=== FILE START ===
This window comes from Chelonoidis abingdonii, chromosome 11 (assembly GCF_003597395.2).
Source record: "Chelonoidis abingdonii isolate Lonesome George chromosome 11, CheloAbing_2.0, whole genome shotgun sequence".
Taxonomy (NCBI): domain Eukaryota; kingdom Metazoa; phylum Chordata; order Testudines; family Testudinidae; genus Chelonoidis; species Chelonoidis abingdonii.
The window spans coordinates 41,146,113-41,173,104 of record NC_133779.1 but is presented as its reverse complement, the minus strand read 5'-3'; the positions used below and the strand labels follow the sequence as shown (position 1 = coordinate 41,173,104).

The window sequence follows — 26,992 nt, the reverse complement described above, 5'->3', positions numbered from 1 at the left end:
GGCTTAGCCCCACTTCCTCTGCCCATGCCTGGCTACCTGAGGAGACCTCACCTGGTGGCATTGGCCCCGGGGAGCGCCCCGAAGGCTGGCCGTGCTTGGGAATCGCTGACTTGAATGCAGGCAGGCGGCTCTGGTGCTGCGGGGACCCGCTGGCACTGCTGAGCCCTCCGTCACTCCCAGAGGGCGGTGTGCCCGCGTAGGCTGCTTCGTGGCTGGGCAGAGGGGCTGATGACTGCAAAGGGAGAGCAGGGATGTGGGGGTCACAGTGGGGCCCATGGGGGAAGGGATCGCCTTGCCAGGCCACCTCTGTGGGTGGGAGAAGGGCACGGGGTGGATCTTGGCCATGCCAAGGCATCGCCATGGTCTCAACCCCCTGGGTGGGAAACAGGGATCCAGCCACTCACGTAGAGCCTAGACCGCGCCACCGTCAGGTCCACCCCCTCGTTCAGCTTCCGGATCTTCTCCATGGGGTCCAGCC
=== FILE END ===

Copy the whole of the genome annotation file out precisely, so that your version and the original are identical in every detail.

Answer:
This window comes from Chelonoidis abingdonii, chromosome 11 (assembly GCF_003597395.2).
Source record: "Chelonoidis abingdonii isolate Lonesome George chromosome 11, CheloAbing_2.0, whole genome shotgun sequence".
Taxonomy (NCBI): domain Eukaryota; kingdom Metazoa; phylum Chordata; order Testudines; family Testudinidae; genus Chelonoidis; species Chelonoidis abingdonii.
The window spans coordinates 41,146,113-41,173,104 of record NC_133779.1 but is presented as its reverse complement, the minus strand read 5'-3'; the positions used below and the strand labels follow the sequence as shown (position 1 = coordinate 41,173,104).

The window sequence follows — 26,992 nt, the reverse complement described above, 5'->3', positions numbered from 1 at the left end:
GGCTTAGCCCCACTTCCTCTGCCCATGCCTGGCTACCTGAGGAGACCTCACCTGGTGGCATTGGCCCCGGGGAGCGCCCCGAAGGCTGGCCGTGCTTGGGAATCGCTGACTTGAATGCAGGCAGGCGGCTCTGGTGCTGCGGGGACCCGCTGGCACTGCTGAGCCCTCCGTCACTCCCAGAGGGCGGTGTGCCCGCGTAGGCTGCTTCGTGGCTGGGCAGAGGGGCTGATGACTGCAAAGGGAGAGCAGGGATGTGGGGGTCACAGTGGGGCCCATGGGGGAAGGGATCGCCTTGCCAGGCCACCTCTGTGGGTGGGAGAAGGGCACGGGGTGGATCTTGGCCATGCCAAGGCATCGCCATGGTCTCAACCCCCTGGGTGGGAAACAGGGATCCAGCCACTCACGTAGAGCCTAGACCGCGCCACCGTCAGGTCCACCCCCTCGTTCAGCTTCCGGATCTTCTCCATGGGGTCCAGCC